Gramophone records, usually called phonograph records in the United States, were vinyl discs inscribed with a groove, which served as an analog storage system for audio. Records were the dominant musical medium around the world until the advent of the CD, which could store more music in a clearer fashion than phonographs. As of 2010, vinyl records continue to be used by DJs and alternative music artists, and are prized by collectors, who remain on the lookout for some of the more unusual types of phonographs.
EP originally stood for “extended play”, and referred to any kind of phonograph record which was longer than a single, which contained one song on each side, but was too short to hold an entire album. Singles were generally played at 45 rpm and were seven inches, but extended play discs could be either seven or eight inches, and contained four or more songs. EPs were much more popular in Europe and Asia, particulary Japan, than in America. The original British release of the Beatles’ “Magical Mystery Tour” album was on two EPs and contained six songs (see references 1). It was far from their first EP-“Magical Mystery Tour” was the Fab Four’s thirteenth EP release in the UK. There were many releases of 8-inch EPs in the Philippines and Japan, and in 1982 the American band REM released their first major recording in the U.S. and Canada on an EP, the 12-inch “Chronic Town.”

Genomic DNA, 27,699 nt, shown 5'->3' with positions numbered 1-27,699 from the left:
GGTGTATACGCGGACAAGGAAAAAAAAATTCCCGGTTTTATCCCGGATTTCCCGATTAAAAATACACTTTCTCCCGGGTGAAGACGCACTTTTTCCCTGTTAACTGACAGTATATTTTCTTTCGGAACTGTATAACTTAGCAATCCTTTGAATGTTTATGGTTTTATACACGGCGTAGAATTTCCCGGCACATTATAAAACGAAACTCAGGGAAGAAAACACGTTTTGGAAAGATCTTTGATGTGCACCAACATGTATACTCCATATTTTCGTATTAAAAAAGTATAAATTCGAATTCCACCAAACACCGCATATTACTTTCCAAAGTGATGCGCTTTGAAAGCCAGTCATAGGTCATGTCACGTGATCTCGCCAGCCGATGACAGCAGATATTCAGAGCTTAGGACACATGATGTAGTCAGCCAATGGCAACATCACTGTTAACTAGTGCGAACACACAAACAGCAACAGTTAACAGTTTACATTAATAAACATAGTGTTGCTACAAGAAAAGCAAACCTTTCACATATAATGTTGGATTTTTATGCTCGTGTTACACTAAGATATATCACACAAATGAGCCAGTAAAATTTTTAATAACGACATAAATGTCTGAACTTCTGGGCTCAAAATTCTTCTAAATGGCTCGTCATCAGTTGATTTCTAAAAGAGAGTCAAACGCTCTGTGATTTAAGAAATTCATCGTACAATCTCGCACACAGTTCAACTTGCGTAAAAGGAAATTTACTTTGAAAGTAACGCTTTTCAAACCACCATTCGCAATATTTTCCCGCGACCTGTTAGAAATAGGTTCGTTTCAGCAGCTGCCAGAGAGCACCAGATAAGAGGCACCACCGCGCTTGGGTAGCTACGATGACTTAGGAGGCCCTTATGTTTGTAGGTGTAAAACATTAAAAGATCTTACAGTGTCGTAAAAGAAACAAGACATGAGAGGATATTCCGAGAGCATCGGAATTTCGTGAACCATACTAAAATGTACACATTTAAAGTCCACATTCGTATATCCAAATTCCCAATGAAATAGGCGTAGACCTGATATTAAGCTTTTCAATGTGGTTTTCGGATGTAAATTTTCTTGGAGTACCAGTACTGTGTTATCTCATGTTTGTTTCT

Most records during the heyday of gramophones were a basic black, but many bands, especially alternative bands, experimented with releasing vinyl in different colors, many of which turned into collector’s items. Some records were were single color, such as pink or blue, while others had patterns, and still others featured complete pictures embedded into the vinyl, commonly called picture discs. Iron Maiden’s “Killers” was released on both black and green vinyl, while the Strangler’s “Black and White” album came on swirled marble vinyl.
When gramophone records first became popular in the early part of the 20th century, most records were played at 78 rpm and were made of a mixture of shellac, filler materials and carbon black, which gave them their color. These kinds of records, also sometimes called 78s, went out of style quickly when 33 rpm became the dominant speed in recordings, but these old shellac records were still prized by their owners. Shellac records are brittle and break easily, which has led them to become even more rare, although some owners digitally copy the music off their discs and then put them away for safekeeping. Famous names in music from all over the world made records on shellac, including Josephine Baker, Duke Ellington, Enrico Caruso, the Count Basie Orchestra and Sergei Rachmaninoff. Original 78 rpm shellac records from these artists can be worth hundreds of dollars.
Graham Calkin’s Beatle Page: EP-Magical Mystery Tour
REM Web Discography: Albums and EPs
Personal Record Making: Stamping the Record